Members of the Protestant Church of Christ,
Your ministers argue against the Catholic Church’s powers of binding and loosing by teaching that the local congregation contains some form of power (“marking”, banishing, excommunicating; any term that is used to dispel a member from fellowship). Your group’s primary scriptural support is derived from Matthew 18:15-18, which reads: Continue reading
The Christian ecclesial hierarchy is found even within the smallest local church (parish); every properly ordained priest (elder) is able to trace his pedigree back to the Apostles, and therefore Christ. Priests are ordained by their bishops; not all priests are bishops, but all bishops are priests—just as it is reflected in the New Testament.
Every detailed ecclesial (governmental) description in the New Testament reflects the already-existing Catholic paradigm, and I will show you how your group’s best arguments fail to prove autonomous local church structures because they all presuppose the Catholic hierarchy. Your arguments are few, and so your best arguments are fewer. Edward Wharton’s book, The Church of Christ, with one and a half pages, presents what I have found to be your group’s most-used (indicative) and best arguments,12 all of which I will present to you, and I will show how a reasonable reading of his arguments’ scriptural material undermines your group’s forced conclusion. Continue reading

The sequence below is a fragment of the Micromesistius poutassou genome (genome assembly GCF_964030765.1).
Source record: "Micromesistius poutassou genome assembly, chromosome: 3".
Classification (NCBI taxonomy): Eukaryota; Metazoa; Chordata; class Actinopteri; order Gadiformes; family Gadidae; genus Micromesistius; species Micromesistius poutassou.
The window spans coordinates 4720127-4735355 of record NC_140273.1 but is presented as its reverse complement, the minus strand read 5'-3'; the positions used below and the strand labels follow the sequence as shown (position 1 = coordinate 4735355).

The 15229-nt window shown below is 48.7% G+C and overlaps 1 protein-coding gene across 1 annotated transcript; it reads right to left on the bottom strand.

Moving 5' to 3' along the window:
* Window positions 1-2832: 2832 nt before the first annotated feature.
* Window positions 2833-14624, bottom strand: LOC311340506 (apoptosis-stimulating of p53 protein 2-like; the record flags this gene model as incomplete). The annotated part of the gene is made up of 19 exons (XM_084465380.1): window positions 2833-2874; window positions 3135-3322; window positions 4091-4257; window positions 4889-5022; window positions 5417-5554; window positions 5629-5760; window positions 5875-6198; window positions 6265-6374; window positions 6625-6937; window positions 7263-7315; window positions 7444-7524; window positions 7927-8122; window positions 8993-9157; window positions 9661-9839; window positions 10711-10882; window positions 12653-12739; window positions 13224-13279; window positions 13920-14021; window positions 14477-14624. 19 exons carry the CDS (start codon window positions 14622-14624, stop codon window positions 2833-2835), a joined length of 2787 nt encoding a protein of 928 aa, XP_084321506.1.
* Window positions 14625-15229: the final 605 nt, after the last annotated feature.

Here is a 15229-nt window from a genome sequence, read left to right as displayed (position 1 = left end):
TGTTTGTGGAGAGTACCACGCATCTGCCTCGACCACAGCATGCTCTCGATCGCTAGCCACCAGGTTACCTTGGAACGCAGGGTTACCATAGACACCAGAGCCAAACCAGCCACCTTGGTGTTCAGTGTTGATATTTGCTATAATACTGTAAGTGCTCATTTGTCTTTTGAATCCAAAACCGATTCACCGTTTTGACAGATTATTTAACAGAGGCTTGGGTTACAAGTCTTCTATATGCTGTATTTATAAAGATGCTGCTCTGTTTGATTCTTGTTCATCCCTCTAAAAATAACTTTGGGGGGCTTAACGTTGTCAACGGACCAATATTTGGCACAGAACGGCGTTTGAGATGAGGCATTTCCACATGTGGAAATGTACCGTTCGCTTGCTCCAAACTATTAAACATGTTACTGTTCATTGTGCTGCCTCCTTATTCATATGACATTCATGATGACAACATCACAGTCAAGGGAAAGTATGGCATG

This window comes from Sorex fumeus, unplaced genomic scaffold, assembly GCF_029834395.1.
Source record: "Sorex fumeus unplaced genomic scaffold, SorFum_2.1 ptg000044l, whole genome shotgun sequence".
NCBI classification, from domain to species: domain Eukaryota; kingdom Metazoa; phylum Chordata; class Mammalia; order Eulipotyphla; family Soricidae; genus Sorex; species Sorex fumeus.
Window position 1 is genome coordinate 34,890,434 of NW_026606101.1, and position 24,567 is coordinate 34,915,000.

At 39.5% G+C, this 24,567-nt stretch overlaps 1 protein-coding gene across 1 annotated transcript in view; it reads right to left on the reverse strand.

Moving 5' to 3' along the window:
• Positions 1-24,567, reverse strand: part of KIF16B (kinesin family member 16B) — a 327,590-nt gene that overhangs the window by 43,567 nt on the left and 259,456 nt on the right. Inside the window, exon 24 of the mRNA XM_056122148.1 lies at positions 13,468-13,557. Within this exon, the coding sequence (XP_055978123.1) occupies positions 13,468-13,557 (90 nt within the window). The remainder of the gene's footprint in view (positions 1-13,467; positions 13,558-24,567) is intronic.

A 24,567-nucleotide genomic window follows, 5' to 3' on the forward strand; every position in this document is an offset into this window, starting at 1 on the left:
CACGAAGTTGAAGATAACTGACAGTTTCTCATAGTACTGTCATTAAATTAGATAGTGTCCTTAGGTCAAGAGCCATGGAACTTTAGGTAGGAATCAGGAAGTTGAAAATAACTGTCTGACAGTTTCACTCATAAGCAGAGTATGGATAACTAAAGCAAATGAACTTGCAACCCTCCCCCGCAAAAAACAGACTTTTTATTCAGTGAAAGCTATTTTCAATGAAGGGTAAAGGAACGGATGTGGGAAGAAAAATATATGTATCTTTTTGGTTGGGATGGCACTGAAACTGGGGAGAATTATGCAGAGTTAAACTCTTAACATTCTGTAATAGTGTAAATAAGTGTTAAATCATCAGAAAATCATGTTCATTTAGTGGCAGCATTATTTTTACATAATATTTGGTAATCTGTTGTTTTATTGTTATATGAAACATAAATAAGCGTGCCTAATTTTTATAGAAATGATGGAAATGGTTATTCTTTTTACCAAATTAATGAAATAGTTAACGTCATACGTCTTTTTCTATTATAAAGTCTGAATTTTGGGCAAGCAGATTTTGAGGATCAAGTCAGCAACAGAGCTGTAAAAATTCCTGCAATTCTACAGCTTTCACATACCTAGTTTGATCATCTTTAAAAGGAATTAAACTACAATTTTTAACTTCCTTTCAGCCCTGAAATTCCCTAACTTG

As proved in previous posts, Christ Jesus is our Messianic King, and He is at the top of the Church’s hierarchy. The King chose St. Peter to be the Royal Steward. The other Apostles, including St. Paul, were subordinate to St. Peter, yet held authority within the Church (cf. Matthew 18:17-20). This primitive hierarchy is reflected in the Scriptures, and as a reflection, it represents what was already present: the hierarchical structure that in fact created the Bible, which is the product your community parses to argue against the hierarchy. Continue reading
The Protestant Church of Christ also calls itself the Churches (or “churches”; lowercase “c”) of Christ. The utilization of both names grants the group flexibility: the word “Church” (singular) communicates unity, and the word “Churches” (plural) communicates the autonomous nature of each local congregation. It makes sense; the Catholic Church has used the same names for centuries, but the Catholic Church’s use of the words do not indicate autonomy, but rather, unity even amongst its individual assemblies. Continue reading